"Unocal is likely to start seismic survey work for the hydrocarbon Block-7 in southern Bangladesh in December under an additional deal the US oil giant has recently signed with Petrobangla.... As planned, the survey operation by the Unocal, which has recently been taken over by another US-based oil giant, Chevron, will complete by May 2006."
Houston Business Journal: Input/Output switches accounting firms.
"Even with the technology available to today's ‘Nintendo geologists’ -- who can ‘see’ underground by displaying 3-D seismic data on room-sized screens -- identifying oil deposits is not an exact science."
"China's biggest state-owned oil company agreed today to pay $4.18 billion for a Canadian oil company with substantial reserves in Kazakhstan, China's largest foreign acquisition yet."
Houston Chronicle: Choking on crude. Indonesia has plenty of oil, but it still has to import it.
"Faced with the possibility of expulsion from OPEC, Indonesia's president, Susilo Bambang Yudhoyono, is trying to make changes to bring Indonesia back into good standing."
Biloxi Sun Herald: Lott blasts coalition, backs seismic testing.
"Lott spoke out for seismic testing.... ‘Those opposed to seismic testing act like someone is going to nuke Horn Island. You need to back off, calm down and get an explanation of what seismic testing is.’"
> I really hate being on the same side of an issue as Trent Lott.
"The U.S. Chemical Safety and Hazard Investigation Board issued an urgent safety recommendation for the first time in its history Wednesday, requesting that BP PLC form an independent panel of experts to review safety at the company's five North American refineries."
Houston Chronicle: Bids rise for Gulf leases.
"Fifteen of the tracts that received bids are in water depths of 660 feet or less, where exploration companies have been returning to look for ‘deep gas’ that is contained thousands of feet down in the Gulf shelf. Years ago, shallower gas was developed from the leases before new drilling technologies made it possible to drill much deeper."
"MMS Gulf of Mexico Regional Director Chris Oynes called the lease sale a very strong sale.... ‘We continued to see strong bidding activity in the Deepwater Gulf particularly in the Alaminos Canyon and Keathley Canyon Areas,’ explained Oynes. ‘This activity is due largely to the encouraging results of rank wildcat drilling activity in the Lower Tertiary - Wilcox Trend.’"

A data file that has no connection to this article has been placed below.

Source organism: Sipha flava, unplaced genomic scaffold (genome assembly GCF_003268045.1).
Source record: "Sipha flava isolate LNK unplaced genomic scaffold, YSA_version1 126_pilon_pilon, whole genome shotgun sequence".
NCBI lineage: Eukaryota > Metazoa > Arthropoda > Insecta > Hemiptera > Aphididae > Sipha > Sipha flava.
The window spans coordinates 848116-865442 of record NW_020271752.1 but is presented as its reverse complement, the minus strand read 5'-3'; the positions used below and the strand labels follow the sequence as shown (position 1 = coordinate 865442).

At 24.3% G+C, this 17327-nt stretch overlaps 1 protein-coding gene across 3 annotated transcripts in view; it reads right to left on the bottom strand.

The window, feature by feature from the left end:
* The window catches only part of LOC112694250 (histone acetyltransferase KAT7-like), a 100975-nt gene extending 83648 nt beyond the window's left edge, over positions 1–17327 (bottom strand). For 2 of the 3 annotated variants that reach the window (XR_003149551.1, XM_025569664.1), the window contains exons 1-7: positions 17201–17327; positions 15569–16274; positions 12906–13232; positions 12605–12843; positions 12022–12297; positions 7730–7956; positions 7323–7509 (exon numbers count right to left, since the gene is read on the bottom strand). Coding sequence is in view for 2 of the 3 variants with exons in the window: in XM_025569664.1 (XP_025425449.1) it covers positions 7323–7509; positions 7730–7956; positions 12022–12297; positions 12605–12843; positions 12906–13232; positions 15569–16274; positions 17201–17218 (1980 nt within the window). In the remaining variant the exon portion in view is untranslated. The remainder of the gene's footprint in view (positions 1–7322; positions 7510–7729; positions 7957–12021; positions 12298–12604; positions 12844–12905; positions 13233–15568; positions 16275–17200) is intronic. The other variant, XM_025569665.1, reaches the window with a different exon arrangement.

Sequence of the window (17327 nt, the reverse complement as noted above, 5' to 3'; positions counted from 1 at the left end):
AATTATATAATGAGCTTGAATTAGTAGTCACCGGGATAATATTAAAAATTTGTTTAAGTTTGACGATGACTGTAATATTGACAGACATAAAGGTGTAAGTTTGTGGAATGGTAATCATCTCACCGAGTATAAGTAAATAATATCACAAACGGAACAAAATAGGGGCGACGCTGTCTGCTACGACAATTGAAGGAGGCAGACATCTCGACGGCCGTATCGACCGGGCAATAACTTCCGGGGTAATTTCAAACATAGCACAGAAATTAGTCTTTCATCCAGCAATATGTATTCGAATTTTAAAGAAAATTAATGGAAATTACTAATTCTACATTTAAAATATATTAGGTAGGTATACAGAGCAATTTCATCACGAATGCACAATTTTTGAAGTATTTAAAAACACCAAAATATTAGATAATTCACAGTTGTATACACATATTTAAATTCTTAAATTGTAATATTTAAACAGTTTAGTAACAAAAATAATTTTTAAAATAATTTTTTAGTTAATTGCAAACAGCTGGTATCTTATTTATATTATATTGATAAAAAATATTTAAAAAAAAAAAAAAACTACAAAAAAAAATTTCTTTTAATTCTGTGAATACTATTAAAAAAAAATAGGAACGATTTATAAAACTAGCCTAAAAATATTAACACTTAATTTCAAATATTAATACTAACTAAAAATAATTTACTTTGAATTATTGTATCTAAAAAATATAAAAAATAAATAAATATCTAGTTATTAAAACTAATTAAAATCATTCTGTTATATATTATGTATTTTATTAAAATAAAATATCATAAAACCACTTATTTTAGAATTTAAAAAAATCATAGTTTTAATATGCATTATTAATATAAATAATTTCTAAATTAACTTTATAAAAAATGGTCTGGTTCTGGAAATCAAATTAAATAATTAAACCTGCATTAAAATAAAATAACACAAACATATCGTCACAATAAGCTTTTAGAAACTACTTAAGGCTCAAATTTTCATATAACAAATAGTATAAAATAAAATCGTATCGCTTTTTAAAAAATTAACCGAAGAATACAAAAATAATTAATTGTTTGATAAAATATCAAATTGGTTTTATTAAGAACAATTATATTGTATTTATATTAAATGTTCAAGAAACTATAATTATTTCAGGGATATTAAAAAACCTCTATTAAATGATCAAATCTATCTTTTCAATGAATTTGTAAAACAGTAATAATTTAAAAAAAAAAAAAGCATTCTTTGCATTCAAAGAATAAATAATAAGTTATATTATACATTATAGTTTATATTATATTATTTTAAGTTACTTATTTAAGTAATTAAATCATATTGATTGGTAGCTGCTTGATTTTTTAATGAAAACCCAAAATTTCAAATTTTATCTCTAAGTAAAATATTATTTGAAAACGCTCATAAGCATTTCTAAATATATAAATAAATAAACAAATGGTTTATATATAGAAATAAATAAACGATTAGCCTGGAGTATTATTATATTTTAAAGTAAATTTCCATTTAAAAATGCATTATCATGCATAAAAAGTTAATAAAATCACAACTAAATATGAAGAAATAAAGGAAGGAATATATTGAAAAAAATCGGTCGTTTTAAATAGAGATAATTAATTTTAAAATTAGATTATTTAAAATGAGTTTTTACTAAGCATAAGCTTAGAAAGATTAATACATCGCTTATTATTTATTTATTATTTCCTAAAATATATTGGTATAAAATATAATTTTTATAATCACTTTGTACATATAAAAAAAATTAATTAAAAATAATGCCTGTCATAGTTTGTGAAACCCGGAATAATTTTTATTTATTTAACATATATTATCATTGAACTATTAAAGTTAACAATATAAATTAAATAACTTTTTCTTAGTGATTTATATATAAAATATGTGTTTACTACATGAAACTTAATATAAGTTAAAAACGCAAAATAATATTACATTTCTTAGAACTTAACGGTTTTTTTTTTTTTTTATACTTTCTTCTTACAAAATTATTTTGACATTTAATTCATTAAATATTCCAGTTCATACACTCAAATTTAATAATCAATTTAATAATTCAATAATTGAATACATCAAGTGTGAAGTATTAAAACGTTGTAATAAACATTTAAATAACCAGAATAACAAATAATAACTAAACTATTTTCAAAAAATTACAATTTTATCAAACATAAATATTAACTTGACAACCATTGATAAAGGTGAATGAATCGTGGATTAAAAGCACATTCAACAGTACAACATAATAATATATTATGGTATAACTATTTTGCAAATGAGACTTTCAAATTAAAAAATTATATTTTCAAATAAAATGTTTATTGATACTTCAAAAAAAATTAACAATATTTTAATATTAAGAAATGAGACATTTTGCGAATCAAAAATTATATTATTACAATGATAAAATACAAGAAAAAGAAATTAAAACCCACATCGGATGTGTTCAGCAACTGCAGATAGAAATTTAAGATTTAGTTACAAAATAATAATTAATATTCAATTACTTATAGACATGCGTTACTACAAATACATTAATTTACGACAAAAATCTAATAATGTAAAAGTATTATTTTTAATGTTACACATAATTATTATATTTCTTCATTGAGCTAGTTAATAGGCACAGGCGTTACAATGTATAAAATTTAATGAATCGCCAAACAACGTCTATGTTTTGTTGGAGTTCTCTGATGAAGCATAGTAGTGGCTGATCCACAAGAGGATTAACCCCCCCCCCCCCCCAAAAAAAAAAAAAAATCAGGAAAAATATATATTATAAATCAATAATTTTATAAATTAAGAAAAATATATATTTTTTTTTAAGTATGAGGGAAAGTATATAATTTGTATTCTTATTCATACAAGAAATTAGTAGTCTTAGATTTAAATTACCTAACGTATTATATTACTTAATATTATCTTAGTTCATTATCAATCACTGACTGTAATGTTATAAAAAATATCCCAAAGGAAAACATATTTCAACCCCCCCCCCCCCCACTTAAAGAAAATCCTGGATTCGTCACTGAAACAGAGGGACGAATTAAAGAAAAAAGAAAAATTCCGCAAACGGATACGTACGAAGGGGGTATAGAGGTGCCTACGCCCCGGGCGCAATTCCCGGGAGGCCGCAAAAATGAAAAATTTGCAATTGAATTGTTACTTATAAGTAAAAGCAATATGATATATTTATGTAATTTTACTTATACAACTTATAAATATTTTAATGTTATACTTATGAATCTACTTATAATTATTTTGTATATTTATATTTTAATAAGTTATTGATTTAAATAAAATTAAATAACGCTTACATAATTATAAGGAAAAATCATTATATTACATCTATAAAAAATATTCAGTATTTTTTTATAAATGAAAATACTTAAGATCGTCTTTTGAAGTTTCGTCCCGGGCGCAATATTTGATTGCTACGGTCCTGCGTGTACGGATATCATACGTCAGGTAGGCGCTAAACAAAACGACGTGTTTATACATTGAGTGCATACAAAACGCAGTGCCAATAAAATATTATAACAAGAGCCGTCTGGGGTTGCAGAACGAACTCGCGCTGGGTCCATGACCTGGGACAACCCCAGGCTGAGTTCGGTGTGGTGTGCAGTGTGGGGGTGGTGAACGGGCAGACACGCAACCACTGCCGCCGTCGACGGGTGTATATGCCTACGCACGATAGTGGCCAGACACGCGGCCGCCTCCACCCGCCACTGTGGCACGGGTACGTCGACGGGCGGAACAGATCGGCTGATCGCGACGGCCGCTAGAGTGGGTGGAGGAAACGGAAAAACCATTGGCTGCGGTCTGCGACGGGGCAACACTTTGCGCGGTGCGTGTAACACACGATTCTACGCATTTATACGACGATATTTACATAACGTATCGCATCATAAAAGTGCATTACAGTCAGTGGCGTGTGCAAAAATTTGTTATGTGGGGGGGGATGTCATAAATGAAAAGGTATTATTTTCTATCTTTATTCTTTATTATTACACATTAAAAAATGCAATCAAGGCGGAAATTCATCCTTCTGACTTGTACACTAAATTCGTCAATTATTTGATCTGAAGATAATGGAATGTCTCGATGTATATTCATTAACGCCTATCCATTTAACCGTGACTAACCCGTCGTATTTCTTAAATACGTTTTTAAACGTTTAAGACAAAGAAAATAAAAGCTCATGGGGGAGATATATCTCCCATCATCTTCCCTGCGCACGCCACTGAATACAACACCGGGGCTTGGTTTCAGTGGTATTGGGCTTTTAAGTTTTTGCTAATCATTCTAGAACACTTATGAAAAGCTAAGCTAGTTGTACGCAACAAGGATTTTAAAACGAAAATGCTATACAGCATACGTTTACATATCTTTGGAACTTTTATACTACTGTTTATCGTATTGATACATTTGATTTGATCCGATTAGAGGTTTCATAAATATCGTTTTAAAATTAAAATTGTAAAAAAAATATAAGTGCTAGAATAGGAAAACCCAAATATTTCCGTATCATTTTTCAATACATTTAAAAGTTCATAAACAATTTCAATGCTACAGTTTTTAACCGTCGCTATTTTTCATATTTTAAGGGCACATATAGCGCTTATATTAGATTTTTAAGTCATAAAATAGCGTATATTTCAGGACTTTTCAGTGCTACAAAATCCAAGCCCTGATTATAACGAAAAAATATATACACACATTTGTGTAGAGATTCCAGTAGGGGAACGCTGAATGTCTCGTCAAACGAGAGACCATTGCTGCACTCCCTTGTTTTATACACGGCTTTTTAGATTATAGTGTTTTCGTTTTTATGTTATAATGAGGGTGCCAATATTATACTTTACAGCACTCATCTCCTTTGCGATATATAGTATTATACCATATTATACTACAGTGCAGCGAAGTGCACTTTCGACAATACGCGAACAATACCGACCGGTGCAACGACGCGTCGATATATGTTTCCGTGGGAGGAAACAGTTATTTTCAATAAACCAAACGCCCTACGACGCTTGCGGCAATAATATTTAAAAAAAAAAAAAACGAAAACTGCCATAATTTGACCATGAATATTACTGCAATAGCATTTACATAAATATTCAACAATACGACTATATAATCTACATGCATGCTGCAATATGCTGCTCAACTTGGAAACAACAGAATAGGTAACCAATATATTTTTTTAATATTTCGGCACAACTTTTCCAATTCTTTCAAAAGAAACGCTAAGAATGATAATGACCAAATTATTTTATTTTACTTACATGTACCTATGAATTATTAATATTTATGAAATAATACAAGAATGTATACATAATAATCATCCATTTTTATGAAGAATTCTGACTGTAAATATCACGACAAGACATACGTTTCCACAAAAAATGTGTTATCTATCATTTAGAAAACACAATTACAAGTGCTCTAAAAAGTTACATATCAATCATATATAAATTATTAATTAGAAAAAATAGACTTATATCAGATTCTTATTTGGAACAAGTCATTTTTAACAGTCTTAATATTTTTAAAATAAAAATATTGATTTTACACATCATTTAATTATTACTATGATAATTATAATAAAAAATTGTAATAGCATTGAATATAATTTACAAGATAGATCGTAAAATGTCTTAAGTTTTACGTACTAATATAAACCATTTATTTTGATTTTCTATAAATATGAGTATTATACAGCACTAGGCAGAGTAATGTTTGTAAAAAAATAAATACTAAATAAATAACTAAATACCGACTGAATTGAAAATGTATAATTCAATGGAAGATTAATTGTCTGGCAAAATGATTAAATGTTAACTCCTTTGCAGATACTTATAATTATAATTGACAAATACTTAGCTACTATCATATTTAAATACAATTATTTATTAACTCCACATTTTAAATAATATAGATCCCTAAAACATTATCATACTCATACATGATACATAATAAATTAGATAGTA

EFE News Services: Pemex Studying Alliance with Shell to Exploit Gulf Oil Reserves.
"The paper cited sources close to the project and Energy Secretary Fernando Elizondo, who acknowledged that Shell is interested and added that the two firms have already approached one another on the matter."
"Lease Sale 196 will take place tomorrow, August 17, 2005, at 9 a.m. at the Hyatt Regency Hotel, located at 500 Poydras Plaza, in downtown New Orleans."
Mostly just talks about BP --
Houston Chronicle: Energy companies in the hunt for a few good technicians.
"... the job openings are spread around BP, including about 100 drilling and completion specialist jobs, 100 subsurface engineers and geoscientist positions, 100 facility operators and project managers, and another 70 MBA, analysts and marketing jobs."
"The merger will increase Chevron's proved reserves by more than 15%.... In the Asia-Pacific region, the combined company will produce more than 20% of its daily crude oil and natural gas production. "
Salt Lake Tribune: Explosion Aftermath: Picking up pieces.
"[Travis Stewart, 30,] and his co-driver, Troy Lysfjord, 37, of Blackfoot, Idaho ... were hauling 17 pallets with 40 explosive devices per pallet. Each device was a cylinder 29 1/2 inches long and 2 to 3 inches in diameter, coated in orange plastic...."
The Daily Herald, Provo, Utah: UDOT scurries to fix crater.
"UDOT didn't waste any time stabilizing the canyon walls, filling in the gaping hole and paving the highway. Between 55 and 65 UDOT and contractor employees hit the road and worked around the clock to fix the highway. " ...
"The Utah County Bomb Squad, comprised of members of the Utah County Sheriff's Office and Provo Police Department scoured the debris field around the crater -- which was 30 feet deep and 70 feet wide -- for scattered live explosives before they allowed anyone to survey the scene.
"Sgt. Darrin Gilbert of the Utah County Sheriff's Office said at least six team members recovered at least 100 pounds of the live high-grade form of TNT. More was found later in the evening by work crews.... He said the explosive, which requires a detonator or heat source to ignite, is relatively safe."